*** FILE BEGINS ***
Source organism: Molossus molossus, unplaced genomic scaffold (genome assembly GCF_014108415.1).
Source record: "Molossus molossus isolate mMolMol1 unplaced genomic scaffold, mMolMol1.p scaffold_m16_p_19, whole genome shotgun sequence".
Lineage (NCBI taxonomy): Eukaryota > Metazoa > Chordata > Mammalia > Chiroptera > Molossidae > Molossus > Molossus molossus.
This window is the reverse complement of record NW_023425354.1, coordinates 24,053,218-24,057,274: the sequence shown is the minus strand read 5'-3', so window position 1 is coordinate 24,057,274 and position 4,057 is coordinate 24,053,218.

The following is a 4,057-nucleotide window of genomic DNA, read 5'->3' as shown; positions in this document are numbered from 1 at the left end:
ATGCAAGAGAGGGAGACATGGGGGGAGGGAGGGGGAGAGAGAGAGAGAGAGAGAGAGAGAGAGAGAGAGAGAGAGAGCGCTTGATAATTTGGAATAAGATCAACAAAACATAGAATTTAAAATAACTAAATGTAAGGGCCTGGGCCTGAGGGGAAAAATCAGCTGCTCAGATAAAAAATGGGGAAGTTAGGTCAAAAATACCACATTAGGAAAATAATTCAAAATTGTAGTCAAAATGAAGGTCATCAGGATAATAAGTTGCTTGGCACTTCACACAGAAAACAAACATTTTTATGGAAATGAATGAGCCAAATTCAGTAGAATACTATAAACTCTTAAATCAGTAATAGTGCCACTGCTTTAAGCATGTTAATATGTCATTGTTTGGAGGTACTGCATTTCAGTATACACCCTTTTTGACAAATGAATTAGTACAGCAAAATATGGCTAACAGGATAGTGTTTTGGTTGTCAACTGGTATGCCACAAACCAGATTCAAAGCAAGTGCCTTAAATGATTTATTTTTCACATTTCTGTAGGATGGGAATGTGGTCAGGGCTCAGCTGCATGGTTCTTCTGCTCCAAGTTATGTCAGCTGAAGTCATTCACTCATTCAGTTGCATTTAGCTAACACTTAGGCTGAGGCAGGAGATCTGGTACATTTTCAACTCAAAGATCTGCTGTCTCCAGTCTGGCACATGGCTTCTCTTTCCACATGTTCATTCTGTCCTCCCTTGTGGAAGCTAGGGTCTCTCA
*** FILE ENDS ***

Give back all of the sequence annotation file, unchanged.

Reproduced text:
Source organism: Molossus molossus, unplaced genomic scaffold (genome assembly GCF_014108415.1).
Source record: "Molossus molossus isolate mMolMol1 unplaced genomic scaffold, mMolMol1.p scaffold_m16_p_19, whole genome shotgun sequence".
Lineage (NCBI taxonomy): Eukaryota > Metazoa > Chordata > Mammalia > Chiroptera > Molossidae > Molossus > Molossus molossus.
This window is the reverse complement of record NW_023425354.1, coordinates 24,053,218-24,057,274: the sequence shown is the minus strand read 5'-3', so window position 1 is coordinate 24,057,274 and position 4,057 is coordinate 24,053,218.

The following is a 4,057-nucleotide window of genomic DNA, read 5'->3' as shown; positions in this document are numbered from 1 at the left end:
ATGCAAGAGAGGGAGACATGGGGGGAGGGAGGGGGAGAGAGAGAGAGAGAGAGAGAGAGAGAGAGAGAGAGAGAGAGCGCTTGATAATTTGGAATAAGATCAACAAAACATAGAATTTAAAATAACTAAATGTAAGGGCCTGGGCCTGAGGGGAAAAATCAGCTGCTCAGATAAAAAATGGGGAAGTTAGGTCAAAAATACCACATTAGGAAAATAATTCAAAATTGTAGTCAAAATGAAGGTCATCAGGATAATAAGTTGCTTGGCACTTCACACAGAAAACAAACATTTTTATGGAAATGAATGAGCCAAATTCAGTAGAATACTATAAACTCTTAAATCAGTAATAGTGCCACTGCTTTAAGCATGTTAATATGTCATTGTTTGGAGGTACTGCATTTCAGTATACACCCTTTTTGACAAATGAATTAGTACAGCAAAATATGGCTAACAGGATAGTGTTTTGGTTGTCAACTGGTATGCCACAAACCAGATTCAAAGCAAGTGCCTTAAATGATTTATTTTTCACATTTCTGTAGGATGGGAATGTGGTCAGGGCTCAGCTGCATGGTTCTTCTGCTCCAAGTTATGTCAGCTGAAGTCATTCACTCATTCAGTTGCATTTAGCTAACACTTAGGCTGAGGCAGGAGATCTGGTACATTTTCAACTCAAAGATCTGCTGTCTCCAGTCTGGCACATGGCTTCTCTTTCCACATGTTCATTCTGTCCTCCCTTGTGGAAGCTAGGGTCTCTCA